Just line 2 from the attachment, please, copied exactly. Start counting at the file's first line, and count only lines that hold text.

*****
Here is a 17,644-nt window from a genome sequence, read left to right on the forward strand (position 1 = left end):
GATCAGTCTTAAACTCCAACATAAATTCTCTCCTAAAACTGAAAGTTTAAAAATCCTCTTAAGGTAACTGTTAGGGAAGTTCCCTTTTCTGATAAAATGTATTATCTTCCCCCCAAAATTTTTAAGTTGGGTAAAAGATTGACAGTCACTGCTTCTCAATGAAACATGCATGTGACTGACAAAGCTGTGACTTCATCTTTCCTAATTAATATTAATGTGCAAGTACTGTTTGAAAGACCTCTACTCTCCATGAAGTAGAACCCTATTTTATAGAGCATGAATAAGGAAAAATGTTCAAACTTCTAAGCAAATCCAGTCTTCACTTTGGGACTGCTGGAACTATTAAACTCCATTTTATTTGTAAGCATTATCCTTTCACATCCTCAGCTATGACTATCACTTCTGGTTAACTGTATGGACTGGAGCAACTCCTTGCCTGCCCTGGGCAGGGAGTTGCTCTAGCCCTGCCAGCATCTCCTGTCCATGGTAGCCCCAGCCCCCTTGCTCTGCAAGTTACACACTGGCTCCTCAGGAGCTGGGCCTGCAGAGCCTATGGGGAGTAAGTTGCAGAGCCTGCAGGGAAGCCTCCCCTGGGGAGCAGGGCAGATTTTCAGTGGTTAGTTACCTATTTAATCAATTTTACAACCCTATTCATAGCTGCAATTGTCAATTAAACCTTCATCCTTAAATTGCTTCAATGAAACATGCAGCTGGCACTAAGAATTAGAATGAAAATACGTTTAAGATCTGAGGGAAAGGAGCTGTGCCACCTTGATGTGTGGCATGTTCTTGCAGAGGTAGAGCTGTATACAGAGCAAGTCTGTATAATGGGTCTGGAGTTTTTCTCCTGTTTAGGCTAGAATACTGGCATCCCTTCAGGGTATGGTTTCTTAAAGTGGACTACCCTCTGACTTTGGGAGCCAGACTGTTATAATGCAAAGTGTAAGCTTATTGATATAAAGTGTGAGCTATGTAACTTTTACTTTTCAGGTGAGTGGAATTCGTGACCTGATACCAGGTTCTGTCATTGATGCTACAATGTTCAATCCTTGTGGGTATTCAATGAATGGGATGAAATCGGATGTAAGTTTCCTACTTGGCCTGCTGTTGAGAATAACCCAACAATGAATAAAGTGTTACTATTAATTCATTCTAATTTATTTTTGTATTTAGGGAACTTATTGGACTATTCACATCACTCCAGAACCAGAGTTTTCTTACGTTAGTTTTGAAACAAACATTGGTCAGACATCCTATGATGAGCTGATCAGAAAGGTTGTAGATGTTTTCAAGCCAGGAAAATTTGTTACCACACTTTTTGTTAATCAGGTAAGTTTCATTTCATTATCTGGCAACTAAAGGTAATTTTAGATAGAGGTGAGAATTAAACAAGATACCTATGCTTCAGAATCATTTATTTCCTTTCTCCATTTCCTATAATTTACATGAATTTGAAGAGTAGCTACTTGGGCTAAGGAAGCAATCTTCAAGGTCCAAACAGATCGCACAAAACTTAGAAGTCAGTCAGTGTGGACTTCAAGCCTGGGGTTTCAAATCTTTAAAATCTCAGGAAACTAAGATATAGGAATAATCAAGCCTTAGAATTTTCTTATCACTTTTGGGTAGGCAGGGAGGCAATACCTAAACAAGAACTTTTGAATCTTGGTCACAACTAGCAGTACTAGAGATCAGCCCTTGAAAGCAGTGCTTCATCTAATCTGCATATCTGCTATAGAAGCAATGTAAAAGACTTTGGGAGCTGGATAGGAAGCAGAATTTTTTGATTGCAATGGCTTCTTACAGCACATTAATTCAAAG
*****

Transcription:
GATCAGTCTTAAACTCCAACATAAATTCTCTCCTAAAACTGAAAGTTTAAAAATCCTCTTAAGGTAACTGTTAGGGAAGTTCCCTTTTCTGATAAAATGTATTATCTTCCCCCCAAAATTTTTAAGTTGGGTAAAAGATTGACAGTCACTGCTTCTCAATGAAACATGCATGTGACTGACAAAGCTGTGACTTCATCTTTCCTAATTAATATTAATGTGCAAGTACTGTTTGAAAGACCTCTACTCTCCATGAAGTAGAACCCTATTTTATAGAGCATGAATAAGGAAAAATGTTCAAACTTCTAAGCAAATCCAGTCTTCACTTTGGGACTGCTGGAACTATTAAACTCCATTTTATTTGTAAGCATTATCCTTTCACATCCTCAGCTATGACTATCACTTCTGGTTAACTGTATGGACTGGAGCAACTCCTTGCCTGCCCTGGGCAGGGAGTTGCTCTAGCCCTGCCAGCATCTCCTGTCCATGGTAGCCCCAGCCCCCTTGCTCTGCAAGTTACACACTGGCTCCTCAGGAGCTGGGCCTGCAGAGCCTATGGGGAGTAAGTTGCAGAGCCTGCAGGGAAGCCTCCCCTGGGGAGCAGGGCAGATTTTCAGTGGTTAGTTACCTATTTAATCAATTTTACAACCCTATTCATAGCTGCAATTGTCAATTAAACCTTCATCCTTAAATTGCTTCAATGAAACATGCAGCTGGCACTAAGAATTAGAATGAAAATACGTTTAAGATCTGAGGGAAAGGAGCTGTGCCACCTTGATGTGTGGCATGTTCTTGCAGAGGTAGAGCTGTATACAGAGCAAGTCTGTATAATGGGTCTGGAGTTTTTCTCCTGTTTAGGCTAGAATACTGGCATCCCTTCAGGGTATGGTTTCTTAAAGTGGACTACCCTCTGACTTTGGGAGCCAGACTGTTATAATGCAAAGTGTAAGCTTATTGATATAAAGTGTGAGCTATGTAACTTTTACTTTTCAGGTGAGTGGAATTCGTGACCTGATACCAGGTTCTGTCATTGATGCTACAATGTTCAATCCTTGTGGGTATTCAATGAATGGGATGAAATCGGATGTAAGTTTCCTACTTGGCCTGCTGTTGAGAATAACCCAACAATGAATAAAGTGTTACTATTAATTCATTCTAATTTATTTTTGTATTTAGGGAACTTATTGGACTATTCACATCACTCCAGAACCAGAGTTTTCTTACGTTAGTTTTGAAACAAACATTGGTCAGACATCCTATGATGAGCTGATCAGAAAGGTTGTAGATGTTTTCAAGCCAGGAAAATTTGTTACCACACTTTTTGTTAATCAGGTAAGTTTCATTTCATTATCTGGCAACTAAAGGTAATTTTAGATAGAGGTGAGAATTAAACAAGATACCTATGCTTCAGAATCATTTATTTCCTTTCTCCATTTCCTATAATTTACATGAATTTGAAGAGTAGCTACTTGGGCTAAGGAAGCAATCTTCAAGGTCCAAACAGATCGCACAAAACTTAGAAGTCAGTCAGTGTGGACTTCAAGCCTGGGGTTTCAAATCTTTAAAATCTCAGGAAACTAAGATATAGGAATAATCAAGCCTTAGAATTTTCTTATCACTTTTGGGTAGGCAGGGAGGCAATACCTAAACAAGAACTTTTGAATCTTGGTCACAACTAGCAGTACTAGAGATCAGCCCTTGAAAGCAGTGCTTCATCTAATCTGCATATCTGCTATAGAAGCAATGTAAAAGACTTTGGGAGCTGGATAGGAAGCAGAATTTTTTGATTGCAATGGCTTCTTACAGCACATTAATTCAAAG